2009 Year in Review: Television


Tasha (played by Rose Rollins) and Alice’s relationship fell apart when Tasha found herself falling in love with their “third wheel.” Helena and Dylan’s relationship imploded when Helena discovered that Dylan was a pawn in one of Jenny’s schemes.

Jodi Lerner (played by Marlee Matlin) became a one-dimensional adultery whistle-blower. And Shane was forced into a manipulatively romantic relationship with Jenny, while a love letter from her ex-girlfriend wasted away in Jenny’s attic.

Only Bette and Tina got a happy ending, and who knows how long that would have lasted if Jenny had lived to show a “compromising” video of Bette and her business partner.

For all its flaws, though, The L Word left a gaping hole in queer programming when it ended.

As AfterEllen.com writer Dara Nai recently noted, “Sometimes you have to choose quantity over quality.” Because visibility matters, and The L Word featured more lesbians and bisexuals than any other show in history.

The characters may have found themselves in ridiculous and implausible situations, but (for the most part) they were true to their sexual identities. All of them were proudly out of the closet, living their lives as openly queer women. They laughed, they cried, they cheated (oh, did they ever cheat), and they had plenty of gratuitous sex.

For that alone — for the fact that the lesbian characters were actually allowed to touch one anotherThe L Word will be missed.

The SyFy channel made history this year when they rebooted their Stargate franchise and hired Ming-Na to play lesbian IOA officer Camile Wray in Stargate Universe.

Her presence in SyFy’s programming is revolutionary for several reasons.

Most importantly, Camile is the first leading lesbian character to be played by an Asian American on primetime television.

Her role in the Stargate series shows a pointed willingness on SyFy’s part to create more diverse and inclusive programming. Science fiction shows, in general, are cautious when introducing romantic plots. Sexual tension always takes second place to action and gadgetry, and if romance is introduced — especially in prior incarnations of Stargate — the relationships move at a glacial pace.

In SGU‘s pilot episode, Camile found herself stranded with a crew aboard the ancient ship Destiny. She mentioned then that she was a lesbian, and was in a committed relationship with her partner Sharon (played by Reiko Aylesworth). Her relationship came into play in a big way in the seventh episode of the season, “Life.”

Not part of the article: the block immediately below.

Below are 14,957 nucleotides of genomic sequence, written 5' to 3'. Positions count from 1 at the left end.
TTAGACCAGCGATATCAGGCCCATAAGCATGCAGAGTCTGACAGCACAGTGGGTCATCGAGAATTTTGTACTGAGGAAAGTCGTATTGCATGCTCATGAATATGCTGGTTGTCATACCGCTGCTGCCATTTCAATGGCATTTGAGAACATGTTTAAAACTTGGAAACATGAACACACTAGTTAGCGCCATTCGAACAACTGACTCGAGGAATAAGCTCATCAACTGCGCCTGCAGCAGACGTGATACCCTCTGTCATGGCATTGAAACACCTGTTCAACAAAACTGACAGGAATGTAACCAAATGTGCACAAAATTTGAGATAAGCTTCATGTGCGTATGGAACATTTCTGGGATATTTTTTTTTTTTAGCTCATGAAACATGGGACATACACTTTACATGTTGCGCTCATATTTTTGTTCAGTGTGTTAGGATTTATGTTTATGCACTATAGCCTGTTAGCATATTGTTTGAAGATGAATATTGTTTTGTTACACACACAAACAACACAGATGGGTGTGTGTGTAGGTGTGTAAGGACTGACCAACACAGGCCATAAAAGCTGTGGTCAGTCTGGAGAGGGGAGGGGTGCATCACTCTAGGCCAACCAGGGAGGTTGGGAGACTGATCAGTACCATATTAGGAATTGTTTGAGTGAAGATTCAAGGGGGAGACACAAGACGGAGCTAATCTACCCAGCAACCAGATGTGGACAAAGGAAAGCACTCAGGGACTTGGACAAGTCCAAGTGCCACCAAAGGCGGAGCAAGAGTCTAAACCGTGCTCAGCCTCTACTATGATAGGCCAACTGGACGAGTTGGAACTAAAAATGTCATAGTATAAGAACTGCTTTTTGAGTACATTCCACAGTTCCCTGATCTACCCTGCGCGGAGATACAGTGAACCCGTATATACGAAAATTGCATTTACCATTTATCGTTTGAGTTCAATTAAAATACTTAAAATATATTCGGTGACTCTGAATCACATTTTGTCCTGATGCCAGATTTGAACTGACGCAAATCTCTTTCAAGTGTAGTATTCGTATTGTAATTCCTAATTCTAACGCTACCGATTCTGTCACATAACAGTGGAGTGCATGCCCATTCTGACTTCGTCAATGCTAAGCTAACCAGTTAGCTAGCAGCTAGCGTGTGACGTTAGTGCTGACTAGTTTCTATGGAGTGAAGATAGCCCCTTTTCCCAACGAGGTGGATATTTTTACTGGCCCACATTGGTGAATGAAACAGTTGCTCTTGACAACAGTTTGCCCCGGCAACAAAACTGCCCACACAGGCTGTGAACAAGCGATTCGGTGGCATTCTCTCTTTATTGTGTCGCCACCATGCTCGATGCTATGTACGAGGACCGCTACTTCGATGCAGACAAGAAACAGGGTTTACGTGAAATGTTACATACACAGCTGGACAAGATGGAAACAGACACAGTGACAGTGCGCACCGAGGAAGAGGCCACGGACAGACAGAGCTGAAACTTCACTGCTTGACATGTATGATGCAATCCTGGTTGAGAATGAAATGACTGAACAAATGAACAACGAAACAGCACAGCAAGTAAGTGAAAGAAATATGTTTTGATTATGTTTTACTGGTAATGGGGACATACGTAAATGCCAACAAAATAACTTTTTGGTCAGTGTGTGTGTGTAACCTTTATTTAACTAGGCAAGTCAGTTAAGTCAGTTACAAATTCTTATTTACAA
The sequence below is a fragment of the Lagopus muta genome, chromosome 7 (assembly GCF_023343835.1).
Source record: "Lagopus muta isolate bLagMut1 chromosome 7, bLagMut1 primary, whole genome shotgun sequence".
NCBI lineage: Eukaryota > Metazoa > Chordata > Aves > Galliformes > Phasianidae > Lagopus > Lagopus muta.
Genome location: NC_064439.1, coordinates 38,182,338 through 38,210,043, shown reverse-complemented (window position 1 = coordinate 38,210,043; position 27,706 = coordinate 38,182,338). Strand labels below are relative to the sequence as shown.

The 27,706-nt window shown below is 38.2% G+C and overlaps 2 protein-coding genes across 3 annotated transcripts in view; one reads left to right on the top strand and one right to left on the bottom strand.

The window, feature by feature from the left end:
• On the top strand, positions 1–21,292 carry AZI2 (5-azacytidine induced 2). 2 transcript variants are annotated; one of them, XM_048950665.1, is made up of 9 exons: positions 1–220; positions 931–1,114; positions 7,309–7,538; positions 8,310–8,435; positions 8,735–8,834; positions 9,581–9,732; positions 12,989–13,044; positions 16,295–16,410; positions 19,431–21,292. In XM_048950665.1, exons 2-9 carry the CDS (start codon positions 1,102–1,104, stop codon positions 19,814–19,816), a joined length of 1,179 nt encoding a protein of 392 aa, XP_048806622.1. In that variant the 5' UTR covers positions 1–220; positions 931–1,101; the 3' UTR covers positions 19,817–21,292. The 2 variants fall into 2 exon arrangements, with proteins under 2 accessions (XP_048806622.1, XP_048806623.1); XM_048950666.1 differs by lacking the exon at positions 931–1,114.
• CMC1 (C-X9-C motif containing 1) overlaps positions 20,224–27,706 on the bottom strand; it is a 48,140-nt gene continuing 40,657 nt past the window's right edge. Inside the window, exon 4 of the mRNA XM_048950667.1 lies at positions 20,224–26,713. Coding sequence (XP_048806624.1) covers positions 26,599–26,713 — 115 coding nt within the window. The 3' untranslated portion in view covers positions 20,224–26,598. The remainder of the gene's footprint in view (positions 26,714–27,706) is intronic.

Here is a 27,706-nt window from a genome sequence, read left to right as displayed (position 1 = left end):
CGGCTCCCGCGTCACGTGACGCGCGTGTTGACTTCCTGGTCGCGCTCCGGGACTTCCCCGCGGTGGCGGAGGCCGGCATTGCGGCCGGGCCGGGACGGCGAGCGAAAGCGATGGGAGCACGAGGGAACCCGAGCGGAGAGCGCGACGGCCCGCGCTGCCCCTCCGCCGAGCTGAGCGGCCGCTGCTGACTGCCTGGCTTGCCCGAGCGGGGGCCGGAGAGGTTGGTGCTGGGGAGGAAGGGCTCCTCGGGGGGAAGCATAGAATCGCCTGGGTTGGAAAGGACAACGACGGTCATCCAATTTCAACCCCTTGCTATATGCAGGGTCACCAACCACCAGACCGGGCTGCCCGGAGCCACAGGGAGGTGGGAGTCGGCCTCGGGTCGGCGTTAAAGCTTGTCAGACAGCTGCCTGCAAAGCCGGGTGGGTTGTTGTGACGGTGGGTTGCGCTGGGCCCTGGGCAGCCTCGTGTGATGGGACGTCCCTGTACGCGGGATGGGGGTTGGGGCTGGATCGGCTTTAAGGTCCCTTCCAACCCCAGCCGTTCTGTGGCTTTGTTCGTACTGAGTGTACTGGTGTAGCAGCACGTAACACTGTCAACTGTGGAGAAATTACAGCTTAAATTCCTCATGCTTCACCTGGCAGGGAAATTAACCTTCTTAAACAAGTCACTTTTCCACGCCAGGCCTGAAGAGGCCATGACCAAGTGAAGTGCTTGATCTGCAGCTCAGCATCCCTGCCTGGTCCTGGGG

In it, Camile returned home to visit her partner. The two shared several onscreen kisses and implied lovemaking. They made dinner and small talk, and simply soaked up the rare opportunity to spend time together.

When Camile reluctantly prepared to leave, Sharon told her:

You are going to take a deep breath, OK? You are going to go back to that ship. You are going to work with those people, motivate them, do whatever you need to do to get yourself back home. I am going to be here. I’m not going anywhere.

As I wrote in the episode recap:

Stargate Universe chose to frame Camile’s entire story within the context of a loving, committed relationship with another woman. And because Sharon and Camile’s relationship is given the most gravity of any on the show, it is the story-telling device that is used to anchor the entire crew of Destiny to Earth. Which is to say that the audience is supposed to connect with every character’s humanity because two lesbians’ hearts are breaking as they are forced to live light years apart.

SGU writers showed great faith in their audience by choosing to portray Camile as a lesbian, and they’ve taken plenty of flak for it. Many straight male SyFy viewers complained that Camile’s story was entirely too sappy for SGU; while lesbian viewers voiced their concern because of rumors that Camile will sleep with a man in the episode “Sabotage” which will air in 2010.

In the episode, Camile will allow her body to be swapped with a quadriplegic character for one episode. While the other woman is in her body, she will have sex with a man. Both Ming-Na and SyFy feel confident that the story will be handled “responsibly and with sensitivity.”

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